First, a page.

• This must have been very frustrating for you 😦 I know I would not be looking forward to those two!

      It’s funny tough, I am the type of person who (I think) could train using corrections if I didn’t have the good luck to learn a better way early on. It was how I was raised and I suspect I would be fine with dealing with my dogs the same way.

      My colleague comes from the same background. He recently adopted a Spanish greyhound and used what he learned from Cesar Milan. Because of his background it was very easy to adopt Cesar’s way of thinking. But we talked and I explained how the positive methods result in my whippets reacting differently to me than his greyhound.

      It was difficult at first because for him it felt wrong that he should be “paying” the dog to behave in ways he would like her to, as if his rightful place as the leader of the team was challenged… after all she is a dog and in his mind dogs are supposed to obey. But fortunately he saw great value in building a relationship of trust and he is willing to change his view of dogs so he can have that. Sometimes it’s still hard, but it’s getting easier.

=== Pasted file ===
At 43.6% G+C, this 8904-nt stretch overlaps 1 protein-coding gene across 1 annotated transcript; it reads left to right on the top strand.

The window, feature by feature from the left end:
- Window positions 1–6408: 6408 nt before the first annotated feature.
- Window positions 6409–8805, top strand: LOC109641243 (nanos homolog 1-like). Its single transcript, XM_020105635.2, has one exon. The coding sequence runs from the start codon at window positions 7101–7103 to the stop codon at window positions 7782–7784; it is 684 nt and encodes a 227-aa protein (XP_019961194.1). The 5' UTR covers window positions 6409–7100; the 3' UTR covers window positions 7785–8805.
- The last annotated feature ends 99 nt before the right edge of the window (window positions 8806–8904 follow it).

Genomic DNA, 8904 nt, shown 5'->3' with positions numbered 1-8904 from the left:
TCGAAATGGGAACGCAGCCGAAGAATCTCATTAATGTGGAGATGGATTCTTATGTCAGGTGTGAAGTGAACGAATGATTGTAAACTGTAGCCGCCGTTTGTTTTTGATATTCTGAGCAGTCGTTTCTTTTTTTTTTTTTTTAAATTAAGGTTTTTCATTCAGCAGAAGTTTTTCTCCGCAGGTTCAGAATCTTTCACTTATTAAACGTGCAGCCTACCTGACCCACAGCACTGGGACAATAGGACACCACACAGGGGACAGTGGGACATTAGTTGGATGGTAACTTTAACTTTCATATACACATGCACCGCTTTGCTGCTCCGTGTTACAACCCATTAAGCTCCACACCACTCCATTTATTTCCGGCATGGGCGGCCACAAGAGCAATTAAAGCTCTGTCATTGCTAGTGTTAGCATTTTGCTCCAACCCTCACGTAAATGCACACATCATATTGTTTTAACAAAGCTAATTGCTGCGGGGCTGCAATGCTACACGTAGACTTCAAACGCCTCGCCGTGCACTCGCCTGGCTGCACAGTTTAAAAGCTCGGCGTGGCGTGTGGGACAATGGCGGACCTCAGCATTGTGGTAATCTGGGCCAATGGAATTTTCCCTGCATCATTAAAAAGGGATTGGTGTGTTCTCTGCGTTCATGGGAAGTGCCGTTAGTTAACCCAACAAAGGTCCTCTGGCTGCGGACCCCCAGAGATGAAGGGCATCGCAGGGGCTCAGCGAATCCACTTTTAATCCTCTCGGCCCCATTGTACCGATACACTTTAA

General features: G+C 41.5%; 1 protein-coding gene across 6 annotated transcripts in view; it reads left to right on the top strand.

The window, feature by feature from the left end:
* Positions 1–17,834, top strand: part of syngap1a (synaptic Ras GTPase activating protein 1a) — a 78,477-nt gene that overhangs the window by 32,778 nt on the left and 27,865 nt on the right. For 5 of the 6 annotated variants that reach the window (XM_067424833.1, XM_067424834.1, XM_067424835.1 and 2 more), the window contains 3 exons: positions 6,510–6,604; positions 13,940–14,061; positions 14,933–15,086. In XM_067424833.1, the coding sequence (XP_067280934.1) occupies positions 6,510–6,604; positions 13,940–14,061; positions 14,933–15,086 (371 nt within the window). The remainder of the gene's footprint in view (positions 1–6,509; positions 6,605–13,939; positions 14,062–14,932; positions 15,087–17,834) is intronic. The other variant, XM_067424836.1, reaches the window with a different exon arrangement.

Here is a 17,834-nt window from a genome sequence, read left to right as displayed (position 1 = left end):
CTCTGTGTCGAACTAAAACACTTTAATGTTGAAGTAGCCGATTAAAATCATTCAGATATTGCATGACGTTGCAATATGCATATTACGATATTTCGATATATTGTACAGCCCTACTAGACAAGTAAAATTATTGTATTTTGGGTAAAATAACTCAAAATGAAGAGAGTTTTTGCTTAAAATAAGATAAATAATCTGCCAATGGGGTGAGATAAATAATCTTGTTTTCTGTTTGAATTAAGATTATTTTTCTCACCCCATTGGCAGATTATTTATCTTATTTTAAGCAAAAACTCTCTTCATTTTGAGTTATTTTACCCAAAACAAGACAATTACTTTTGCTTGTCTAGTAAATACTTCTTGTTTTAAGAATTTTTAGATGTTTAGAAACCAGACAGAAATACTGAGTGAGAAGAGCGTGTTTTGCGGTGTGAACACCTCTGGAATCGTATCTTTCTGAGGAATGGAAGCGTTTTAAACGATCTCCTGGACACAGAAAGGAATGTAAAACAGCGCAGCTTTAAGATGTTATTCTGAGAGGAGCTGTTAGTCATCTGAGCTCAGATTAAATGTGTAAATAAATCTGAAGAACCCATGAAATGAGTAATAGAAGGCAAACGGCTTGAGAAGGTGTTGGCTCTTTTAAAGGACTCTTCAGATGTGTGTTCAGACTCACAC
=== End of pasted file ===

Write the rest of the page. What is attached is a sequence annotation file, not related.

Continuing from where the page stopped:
It would never work to appeal to his moral sense (“it’s not fair to the dog to pop her collar”), because in his life that’s how society worked – those higher up were bullying their subordinates into submission. That’s how his family worked (yeah, not a happy family).

      So while you can never change another person, you can explain the effect of different methods and hope it gives them a goal to strive for.

  2. Laura says:

    Keep up the good work! As you very well know with the challenges of the school day, some days more than others! Work on the positives reward those (behaviour from the owners and dogs) ignore the rest. You know your stuff just keep going. Hard I know but every day and lesson is a new one and has potential to be awesome.